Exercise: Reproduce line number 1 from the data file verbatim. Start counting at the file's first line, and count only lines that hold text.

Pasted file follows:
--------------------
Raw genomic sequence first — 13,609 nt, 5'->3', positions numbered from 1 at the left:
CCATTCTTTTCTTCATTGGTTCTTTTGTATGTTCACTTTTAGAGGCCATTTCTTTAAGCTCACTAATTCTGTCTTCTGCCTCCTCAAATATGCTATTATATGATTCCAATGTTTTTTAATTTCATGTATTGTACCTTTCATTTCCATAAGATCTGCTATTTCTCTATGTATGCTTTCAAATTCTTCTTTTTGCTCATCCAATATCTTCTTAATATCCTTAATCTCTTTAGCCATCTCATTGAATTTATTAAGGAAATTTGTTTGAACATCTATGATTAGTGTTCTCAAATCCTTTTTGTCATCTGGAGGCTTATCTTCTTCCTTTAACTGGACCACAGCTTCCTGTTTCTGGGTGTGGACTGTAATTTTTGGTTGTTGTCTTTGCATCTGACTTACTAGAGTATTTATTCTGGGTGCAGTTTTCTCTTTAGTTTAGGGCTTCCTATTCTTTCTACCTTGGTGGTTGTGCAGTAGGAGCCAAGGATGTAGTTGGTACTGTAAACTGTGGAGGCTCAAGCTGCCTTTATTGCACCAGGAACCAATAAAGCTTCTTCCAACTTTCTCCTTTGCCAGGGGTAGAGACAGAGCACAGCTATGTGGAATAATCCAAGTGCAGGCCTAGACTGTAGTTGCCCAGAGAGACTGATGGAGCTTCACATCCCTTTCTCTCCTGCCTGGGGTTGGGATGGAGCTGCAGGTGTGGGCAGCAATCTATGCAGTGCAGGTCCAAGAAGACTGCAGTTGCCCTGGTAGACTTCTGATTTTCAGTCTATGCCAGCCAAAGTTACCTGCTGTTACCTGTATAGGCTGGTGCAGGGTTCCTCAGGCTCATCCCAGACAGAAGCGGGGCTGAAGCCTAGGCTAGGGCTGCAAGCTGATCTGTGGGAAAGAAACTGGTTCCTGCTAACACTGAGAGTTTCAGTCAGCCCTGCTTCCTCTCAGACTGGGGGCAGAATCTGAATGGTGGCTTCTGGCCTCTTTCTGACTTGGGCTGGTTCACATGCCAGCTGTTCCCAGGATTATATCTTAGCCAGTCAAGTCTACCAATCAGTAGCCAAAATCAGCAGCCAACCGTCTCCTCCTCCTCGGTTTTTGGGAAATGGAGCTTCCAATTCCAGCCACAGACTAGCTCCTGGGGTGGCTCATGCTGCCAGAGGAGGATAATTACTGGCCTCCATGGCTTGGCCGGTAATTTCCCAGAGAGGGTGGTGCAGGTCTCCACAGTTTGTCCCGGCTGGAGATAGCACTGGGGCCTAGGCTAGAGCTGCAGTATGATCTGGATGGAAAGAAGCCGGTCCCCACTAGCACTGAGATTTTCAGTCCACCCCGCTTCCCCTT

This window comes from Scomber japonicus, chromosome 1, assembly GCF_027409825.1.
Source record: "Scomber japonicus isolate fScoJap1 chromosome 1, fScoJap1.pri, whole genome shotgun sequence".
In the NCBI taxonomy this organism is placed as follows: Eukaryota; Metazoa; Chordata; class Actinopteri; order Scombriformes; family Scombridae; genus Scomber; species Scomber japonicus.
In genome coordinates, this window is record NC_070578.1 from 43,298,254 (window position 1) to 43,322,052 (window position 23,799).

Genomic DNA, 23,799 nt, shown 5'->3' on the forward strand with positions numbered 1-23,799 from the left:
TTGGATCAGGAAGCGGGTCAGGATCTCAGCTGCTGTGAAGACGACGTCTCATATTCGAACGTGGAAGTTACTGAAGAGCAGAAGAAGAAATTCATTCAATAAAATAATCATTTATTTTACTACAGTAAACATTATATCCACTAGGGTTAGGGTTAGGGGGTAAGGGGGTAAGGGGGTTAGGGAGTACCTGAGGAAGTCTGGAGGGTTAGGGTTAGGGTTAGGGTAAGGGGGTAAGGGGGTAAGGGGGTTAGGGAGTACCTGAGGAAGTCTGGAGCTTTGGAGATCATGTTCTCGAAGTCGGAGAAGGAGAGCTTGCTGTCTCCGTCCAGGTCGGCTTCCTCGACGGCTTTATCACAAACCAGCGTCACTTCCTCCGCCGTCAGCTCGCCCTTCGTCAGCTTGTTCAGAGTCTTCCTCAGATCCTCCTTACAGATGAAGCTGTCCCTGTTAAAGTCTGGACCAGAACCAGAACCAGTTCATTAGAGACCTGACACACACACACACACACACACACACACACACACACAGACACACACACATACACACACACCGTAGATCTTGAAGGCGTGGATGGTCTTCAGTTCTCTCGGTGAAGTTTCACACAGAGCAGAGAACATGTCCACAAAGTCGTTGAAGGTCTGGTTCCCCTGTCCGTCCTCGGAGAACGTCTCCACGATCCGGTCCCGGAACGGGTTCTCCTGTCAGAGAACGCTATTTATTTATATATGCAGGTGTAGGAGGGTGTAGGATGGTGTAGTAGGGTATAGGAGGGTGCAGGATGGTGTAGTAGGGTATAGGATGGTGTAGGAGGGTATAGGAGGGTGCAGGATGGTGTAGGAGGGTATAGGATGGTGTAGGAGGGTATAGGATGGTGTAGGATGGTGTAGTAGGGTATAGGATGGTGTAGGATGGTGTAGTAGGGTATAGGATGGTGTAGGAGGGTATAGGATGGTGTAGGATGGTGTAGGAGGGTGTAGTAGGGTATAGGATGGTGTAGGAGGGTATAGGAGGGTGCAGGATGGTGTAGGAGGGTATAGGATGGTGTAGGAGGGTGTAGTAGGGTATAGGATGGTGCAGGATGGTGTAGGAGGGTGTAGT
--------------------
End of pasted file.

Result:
Raw genomic sequence first — 13,609 nt, 5'->3', positions numbered from 1 at the left: